Conservation in the High Desert
Conservation is primarily a “state of mind”. One consciously changes behavior, then after a
while those deliberate actions become habit. As a child, I was always reminded not to turn on a
light (or in some cases light a candle) until needed and to turn off the light immediately after
use. I now have an ingrained habit that automatically causes me to turn off lights no matter where
The following are some practices that we use in our home to conserve energy. We have invested
more than most in energy efficiency and renewable energy equipment. We are continually trying to
improve our behavior to increase the benefits of our investments.
1. In the winter, the first thing in the morning, we open the honeycomb insulating
shades on the south facing windows and open the shades on the skylights. They
are closed at dusk. During the summer, only some of the shades are lowered
from the top to allow some light. One can easily feel the cold (or heat) coming
through the double-pane vinyl windows, when the shades are opened.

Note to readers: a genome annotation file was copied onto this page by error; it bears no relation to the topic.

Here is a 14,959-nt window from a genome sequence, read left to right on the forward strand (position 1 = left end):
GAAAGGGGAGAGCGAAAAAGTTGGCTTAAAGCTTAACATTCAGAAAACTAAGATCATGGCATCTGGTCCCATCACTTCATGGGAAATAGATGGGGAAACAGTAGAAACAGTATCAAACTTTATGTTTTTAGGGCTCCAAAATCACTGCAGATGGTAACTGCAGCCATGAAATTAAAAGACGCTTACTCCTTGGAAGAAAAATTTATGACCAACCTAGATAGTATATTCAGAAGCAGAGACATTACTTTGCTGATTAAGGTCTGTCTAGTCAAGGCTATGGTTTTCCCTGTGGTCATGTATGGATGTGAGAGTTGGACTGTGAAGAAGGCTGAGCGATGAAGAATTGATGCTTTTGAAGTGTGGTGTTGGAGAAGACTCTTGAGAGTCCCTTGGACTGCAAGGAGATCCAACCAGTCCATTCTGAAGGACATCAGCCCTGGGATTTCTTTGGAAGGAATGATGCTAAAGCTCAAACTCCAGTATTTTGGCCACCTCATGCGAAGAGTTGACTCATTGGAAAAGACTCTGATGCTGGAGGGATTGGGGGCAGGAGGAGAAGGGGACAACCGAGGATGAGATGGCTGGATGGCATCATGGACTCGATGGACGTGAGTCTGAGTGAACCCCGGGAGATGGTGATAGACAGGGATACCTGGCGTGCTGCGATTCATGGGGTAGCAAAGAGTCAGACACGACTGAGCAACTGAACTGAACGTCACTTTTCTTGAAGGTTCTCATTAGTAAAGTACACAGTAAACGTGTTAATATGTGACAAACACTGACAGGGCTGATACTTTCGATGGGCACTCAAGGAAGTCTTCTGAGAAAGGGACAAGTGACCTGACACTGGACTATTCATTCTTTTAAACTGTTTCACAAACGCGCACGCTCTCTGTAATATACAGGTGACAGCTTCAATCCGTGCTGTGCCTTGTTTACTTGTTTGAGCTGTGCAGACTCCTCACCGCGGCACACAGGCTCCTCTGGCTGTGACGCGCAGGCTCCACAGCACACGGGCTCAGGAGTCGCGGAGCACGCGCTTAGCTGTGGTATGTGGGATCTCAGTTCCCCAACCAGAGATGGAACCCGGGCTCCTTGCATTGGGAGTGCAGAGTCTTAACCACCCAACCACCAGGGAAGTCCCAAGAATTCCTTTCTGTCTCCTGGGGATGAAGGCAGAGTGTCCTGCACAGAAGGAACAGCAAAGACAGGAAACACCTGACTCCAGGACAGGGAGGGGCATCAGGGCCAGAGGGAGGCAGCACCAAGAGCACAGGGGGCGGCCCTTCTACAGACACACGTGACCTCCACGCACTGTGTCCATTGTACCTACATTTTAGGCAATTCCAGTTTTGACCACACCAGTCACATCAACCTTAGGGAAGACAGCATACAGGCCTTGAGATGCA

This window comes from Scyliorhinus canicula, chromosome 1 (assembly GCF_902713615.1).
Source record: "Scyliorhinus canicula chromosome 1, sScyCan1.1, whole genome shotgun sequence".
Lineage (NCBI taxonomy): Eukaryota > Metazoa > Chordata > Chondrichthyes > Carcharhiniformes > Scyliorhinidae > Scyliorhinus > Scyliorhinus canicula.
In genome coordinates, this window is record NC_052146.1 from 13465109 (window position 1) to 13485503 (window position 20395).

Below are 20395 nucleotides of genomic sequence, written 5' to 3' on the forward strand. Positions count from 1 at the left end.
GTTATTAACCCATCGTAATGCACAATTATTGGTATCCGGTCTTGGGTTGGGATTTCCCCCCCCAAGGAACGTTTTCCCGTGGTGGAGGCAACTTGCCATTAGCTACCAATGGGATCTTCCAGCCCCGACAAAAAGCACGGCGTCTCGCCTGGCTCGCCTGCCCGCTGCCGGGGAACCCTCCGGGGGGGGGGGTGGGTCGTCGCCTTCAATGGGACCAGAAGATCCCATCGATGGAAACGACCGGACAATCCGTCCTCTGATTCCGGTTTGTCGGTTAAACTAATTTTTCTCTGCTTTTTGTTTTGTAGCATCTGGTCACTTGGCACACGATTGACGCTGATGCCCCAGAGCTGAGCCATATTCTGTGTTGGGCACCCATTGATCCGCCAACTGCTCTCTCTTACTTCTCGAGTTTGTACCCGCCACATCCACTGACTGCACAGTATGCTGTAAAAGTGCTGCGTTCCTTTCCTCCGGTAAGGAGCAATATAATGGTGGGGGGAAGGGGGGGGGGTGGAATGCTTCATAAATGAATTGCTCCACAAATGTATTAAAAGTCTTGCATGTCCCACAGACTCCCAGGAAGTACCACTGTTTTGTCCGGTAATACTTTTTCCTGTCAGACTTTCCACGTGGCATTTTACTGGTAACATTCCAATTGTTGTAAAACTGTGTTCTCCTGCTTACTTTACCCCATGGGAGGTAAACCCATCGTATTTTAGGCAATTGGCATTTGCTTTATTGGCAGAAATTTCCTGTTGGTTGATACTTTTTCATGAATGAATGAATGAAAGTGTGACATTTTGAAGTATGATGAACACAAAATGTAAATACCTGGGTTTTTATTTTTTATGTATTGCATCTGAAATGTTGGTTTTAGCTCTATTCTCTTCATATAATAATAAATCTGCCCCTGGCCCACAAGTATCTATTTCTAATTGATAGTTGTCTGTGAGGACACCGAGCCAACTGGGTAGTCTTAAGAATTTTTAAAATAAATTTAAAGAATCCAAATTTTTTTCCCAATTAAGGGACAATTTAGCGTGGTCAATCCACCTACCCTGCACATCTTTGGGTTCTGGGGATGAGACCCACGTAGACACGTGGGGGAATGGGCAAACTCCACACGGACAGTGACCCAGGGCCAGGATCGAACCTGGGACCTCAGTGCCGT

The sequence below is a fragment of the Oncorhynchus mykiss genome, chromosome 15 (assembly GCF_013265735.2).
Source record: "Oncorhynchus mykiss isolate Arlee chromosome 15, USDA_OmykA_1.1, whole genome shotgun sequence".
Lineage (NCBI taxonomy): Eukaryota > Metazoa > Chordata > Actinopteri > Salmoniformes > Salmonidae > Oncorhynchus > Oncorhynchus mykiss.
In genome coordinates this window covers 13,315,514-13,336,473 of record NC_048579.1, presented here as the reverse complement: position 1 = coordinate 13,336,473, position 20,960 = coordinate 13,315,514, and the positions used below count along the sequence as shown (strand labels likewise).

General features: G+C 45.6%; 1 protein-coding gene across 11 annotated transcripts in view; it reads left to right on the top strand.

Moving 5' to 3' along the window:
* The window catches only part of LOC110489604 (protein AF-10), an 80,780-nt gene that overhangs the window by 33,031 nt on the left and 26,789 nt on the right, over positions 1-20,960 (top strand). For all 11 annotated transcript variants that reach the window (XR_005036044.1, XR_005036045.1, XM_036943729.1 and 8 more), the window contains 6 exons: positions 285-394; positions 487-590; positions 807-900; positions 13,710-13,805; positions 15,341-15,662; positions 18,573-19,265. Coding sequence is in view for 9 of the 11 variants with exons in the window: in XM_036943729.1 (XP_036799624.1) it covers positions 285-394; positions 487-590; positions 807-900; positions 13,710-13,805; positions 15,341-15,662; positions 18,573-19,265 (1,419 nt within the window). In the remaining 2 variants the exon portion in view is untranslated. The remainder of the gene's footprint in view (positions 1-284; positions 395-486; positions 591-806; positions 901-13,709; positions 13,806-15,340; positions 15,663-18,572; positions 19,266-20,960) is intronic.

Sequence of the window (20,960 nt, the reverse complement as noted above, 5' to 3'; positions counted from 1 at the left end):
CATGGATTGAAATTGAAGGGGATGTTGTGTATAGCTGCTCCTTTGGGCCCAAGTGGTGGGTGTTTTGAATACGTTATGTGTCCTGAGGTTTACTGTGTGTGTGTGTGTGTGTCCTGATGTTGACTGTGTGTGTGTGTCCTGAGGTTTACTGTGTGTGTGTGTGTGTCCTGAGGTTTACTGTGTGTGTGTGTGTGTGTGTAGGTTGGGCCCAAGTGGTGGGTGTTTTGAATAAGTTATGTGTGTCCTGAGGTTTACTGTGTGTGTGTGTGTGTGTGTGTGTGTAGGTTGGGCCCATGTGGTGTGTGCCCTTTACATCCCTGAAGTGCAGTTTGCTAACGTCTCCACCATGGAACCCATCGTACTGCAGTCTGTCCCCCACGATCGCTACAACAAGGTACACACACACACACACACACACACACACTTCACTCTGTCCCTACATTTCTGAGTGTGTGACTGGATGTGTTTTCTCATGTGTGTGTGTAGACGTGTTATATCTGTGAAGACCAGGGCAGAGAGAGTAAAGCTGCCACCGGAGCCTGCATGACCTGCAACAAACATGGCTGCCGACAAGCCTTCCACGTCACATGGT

2. The dishwasher is only run with a full load. Of course, I cannot “pack” the
dishwasher as well as my wife, so she reminds me to use the “light load” setting.
3. We live in Dyer, Nevada where we use well water. In our location, water is
scarcer than electricity. In order to conserve both, we installed a solar water
heating system with a storage tank. We use a recirculation pump with a manual
switch to route the solar heated water back to the storage tank through the insulated
Since our shower is approximately 100 feet from the solar heated water tank, we
know to run the pump for a few minutes before using the shower (or the
dishwasher), e.g., turn on the recirculation pump before taking one’s clothes off.
The washing machine uses cold water for full loads only. Even when manually
washing some dishes, the recirculation pump is turned on for a few minutes before
starting to wash, to prevent the loss of water down the drain. The recirculation
pump uses appro